Wireless Microphones After the TV Spectrum Auction

SBE General Legal Counsel Chris Imlay wrote an excellent article in the June 2017 edition of Signal, the print newsletter of the Society, in which he discusses what spectrum we should expect for wireless microphones after TV stations have moved and mobile carriers like T-mobile have set-up their services. It’s not as bad you might think, but you may have to buy new mics or intercoms.

First, during the transition period between now and the end of Post-Auction Phase Two, April 12, 2019, (San Diego’s date for moving off channels 38 through 51), wireless mic users “can continue to operate normally in the entire 614 – 698 MHz band. However, it will be necessary during this entire period to protect any broadband systems that begin operations during the transition time.”

I’ll try to communicate with T-mobile representatives to get updates about what new broadband operations appear in this band.

That said, you can operate indoors with licensed wireless equipment on TV channels that have signals below -84 dBm. So you could hang a discone, see that signals are low enough to meet this requirement, and operate legally (except for channel 37 (608 – 614 MHz) that is reserved for radio astronomy and some medical telemetry only.

A tip for San Diego users: Channels 14, 15, 16, and 20 are reserved in Southern California for LA and Orange County first-responders–police, fire, ambulance, rescue–and make excellent studio wireless channels. Operating an IFB channel outdoors on these channels is risky, however. There was a case of someone at the Torrey Pines Golf Tournament using a 1-watt wireless IFB system and getting a complaint from a public service radio service in Orange County, and the FCC found the user with DF equipment. I could tell you more stories, but understand that public service users in metro-LA have sensitive equipment and refuse to use directional antennas to discipline their signals.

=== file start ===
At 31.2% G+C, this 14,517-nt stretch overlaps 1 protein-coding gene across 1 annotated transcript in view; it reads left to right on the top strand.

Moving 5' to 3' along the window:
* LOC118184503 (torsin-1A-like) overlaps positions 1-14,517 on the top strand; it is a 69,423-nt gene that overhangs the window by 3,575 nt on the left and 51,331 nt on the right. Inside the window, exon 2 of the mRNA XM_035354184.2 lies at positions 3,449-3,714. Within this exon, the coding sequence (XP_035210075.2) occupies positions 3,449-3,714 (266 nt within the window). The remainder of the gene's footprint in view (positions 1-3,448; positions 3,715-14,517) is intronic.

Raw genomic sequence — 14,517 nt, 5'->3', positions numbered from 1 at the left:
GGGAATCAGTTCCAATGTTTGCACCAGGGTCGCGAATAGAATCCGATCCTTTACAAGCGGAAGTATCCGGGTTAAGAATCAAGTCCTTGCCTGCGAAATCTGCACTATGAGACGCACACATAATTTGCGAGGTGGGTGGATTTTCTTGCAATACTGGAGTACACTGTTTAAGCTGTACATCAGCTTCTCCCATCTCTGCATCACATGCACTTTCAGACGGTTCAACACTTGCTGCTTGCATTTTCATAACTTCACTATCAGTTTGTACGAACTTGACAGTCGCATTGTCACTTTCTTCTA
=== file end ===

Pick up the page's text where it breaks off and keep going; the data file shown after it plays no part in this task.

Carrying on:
After April 2019, the TV band between 470 and 608 MHz will continue to be available for wireless microphone and IFB users as close as 4 km outside TV station service contours. What this means is that you can operate your wireless device on TV channels that don’t have San Diego broadcasters occupying them. We don’t know yet whether the FCC will eventually allow San Diego TV broadcasters to occupy channels used in Los Angeles. Right now there are no plans to do so with full-power, full-service operators, but you can bet that will change as low power TV stations work to set-up operations on spectrum they currently have no rights to.

There are a few additional frequencies available. Chris says, “Wireless mics and intercoms can operate in the guard band just above TV channel 37 on an unlicensed basis (2 MHz between 614 and 616 MHz). The power limit for wireless microphones operating in the duplex gap and in the guard band after the transition period is 20 mW effective isotropic radiated power (EIRP). There will be no operation permitted in the 1 MHz segments just below and above the broadband downlink segment (616 – 617 MHz and 652- 653 MHz) after the transition period.

“Keep in mind that the 900 MHz and 1.4 GHz replacement bands available for wireless microphones have attracted the attention of manufacturers. So far, so good.”

There’s a good webinar that covers all of this, given by Shure. You should know it lasts an hour.

There you have it. Watch the SBE36.ORG website and Facebook page for updates. If you have any questions, send me a note. I’m supposed to be up on all of this since I’m continuing my role as NFL Game Day Coordinator in one of the busiest RF markets in the world–Los Angeles.

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